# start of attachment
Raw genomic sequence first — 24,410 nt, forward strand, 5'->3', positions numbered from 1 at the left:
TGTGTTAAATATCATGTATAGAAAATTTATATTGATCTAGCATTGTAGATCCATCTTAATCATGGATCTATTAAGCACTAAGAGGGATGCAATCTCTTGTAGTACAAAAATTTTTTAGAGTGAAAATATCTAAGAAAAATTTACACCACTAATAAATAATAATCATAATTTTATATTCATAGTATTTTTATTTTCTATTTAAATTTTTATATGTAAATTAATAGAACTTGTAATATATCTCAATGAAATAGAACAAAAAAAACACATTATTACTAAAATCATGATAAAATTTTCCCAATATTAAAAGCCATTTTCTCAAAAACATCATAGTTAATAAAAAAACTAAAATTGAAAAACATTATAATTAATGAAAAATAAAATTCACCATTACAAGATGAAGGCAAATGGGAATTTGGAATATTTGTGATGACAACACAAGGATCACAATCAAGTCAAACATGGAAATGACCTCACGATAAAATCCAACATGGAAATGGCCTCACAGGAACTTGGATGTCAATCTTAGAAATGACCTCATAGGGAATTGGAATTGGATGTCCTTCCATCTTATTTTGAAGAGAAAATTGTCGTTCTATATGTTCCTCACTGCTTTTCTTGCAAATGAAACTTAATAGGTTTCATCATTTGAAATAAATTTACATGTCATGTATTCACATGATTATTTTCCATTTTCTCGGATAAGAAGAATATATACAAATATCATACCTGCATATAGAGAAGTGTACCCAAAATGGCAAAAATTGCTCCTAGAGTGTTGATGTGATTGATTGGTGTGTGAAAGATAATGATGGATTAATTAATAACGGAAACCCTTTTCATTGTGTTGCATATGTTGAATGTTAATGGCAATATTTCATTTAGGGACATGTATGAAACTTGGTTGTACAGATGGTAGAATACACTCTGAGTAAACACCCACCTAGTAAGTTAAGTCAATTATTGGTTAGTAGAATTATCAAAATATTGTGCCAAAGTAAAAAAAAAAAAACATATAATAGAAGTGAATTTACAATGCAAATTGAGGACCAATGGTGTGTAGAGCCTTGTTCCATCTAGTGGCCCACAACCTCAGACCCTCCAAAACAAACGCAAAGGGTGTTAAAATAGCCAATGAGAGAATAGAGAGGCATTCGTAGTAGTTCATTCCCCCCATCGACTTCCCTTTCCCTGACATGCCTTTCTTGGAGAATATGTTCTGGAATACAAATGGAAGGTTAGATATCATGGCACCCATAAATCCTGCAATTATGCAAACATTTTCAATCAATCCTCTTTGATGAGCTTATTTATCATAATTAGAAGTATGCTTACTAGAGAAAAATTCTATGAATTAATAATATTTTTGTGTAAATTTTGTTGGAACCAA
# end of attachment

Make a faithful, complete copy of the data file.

Raw genomic sequence first — 24,410 nt, forward strand, 5'->3', positions numbered from 1 at the left:
TGTGTTAAATATCATGTATAGAAAATTTATATTGATCTAGCATTGTAGATCCATCTTAATCATGGATCTATTAAGCACTAAGAGGGATGCAATCTCTTGTAGTACAAAAATTTTTTAGAGTGAAAATATCTAAGAAAAATTTACACCACTAATAAATAATAATCATAATTTTATATTCATAGTATTTTTATTTTCTATTTAAATTTTTATATGTAAATTAATAGAACTTGTAATATATCTCAATGAAATAGAACAAAAAAAACACATTATTACTAAAATCATGATAAAATTTTCCCAATATTAAAAGCCATTTTCTCAAAAACATCATAGTTAATAAAAAAACTAAAATTGAAAAACATTATAATTAATGAAAAATAAAATTCACCATTACAAGATGAAGGCAAATGGGAATTTGGAATATTTGTGATGACAACACAAGGATCACAATCAAGTCAAACATGGAAATGACCTCACGATAAAATCCAACATGGAAATGGCCTCACAGGAACTTGGATGTCAATCTTAGAAATGACCTCATAGGGAATTGGAATTGGATGTCCTTCCATCTTATTTTGAAGAGAAAATTGTCGTTCTATATGTTCCTCACTGCTTTTCTTGCAAATGAAACTTAATAGGTTTCATCATTTGAAATAAATTTACATGTCATGTATTCACATGATTATTTTCCATTTTCTCGGATAAGAAGAATATATACAAATATCATACCTGCATATAGAGAAGTGTACCCAAAATGGCAAAAATTGCTCCTAGAGTGTTGATGTGATTGATTGGTGTGTGAAAGATAATGATGGATTAATTAATAACGGAAACCCTTTTCATTGTGTTGCATATGTTGAATGTTAATGGCAATATTTCATTTAGGGACATGTATGAAACTTGGTTGTACAGATGGTAGAATACACTCTGAGTAAACACCCACCTAGTAAGTTAAGTCAATTATTGGTTAGTAGAATTATCAAAATATTGTGCCAAAGTAAAAAAAAAAAAACATATAATAGAAGTGAATTTACAATGCAAATTGAGGACCAATGGTGTGTAGAGCCTTGTTCCATCTAGTGGCCCACAACCTCAGACCCTCCAAAACAAACGCAAAGGGTGTTAAAATAGCCAATGAGAGAATAGAGAGGCATTCGTAGTAGTTCATTCCCCCCATCGACTTCCCTTTCCCTGACATGCCTTTCTTGGAGAATATGTTCTGGAATACAAATGGAAGGTTAGATATCATGGCACCCATAAATCCTGCAATTATGCAAACATTTTCAATCAATCCTCTTTGATGAGCTTATTTATCATAATTAGAAGTATGCTTACTAGAGAAAAATTCTATGAATTAATAATATTTTTGTGTAAATTTTGTTGGAACCAA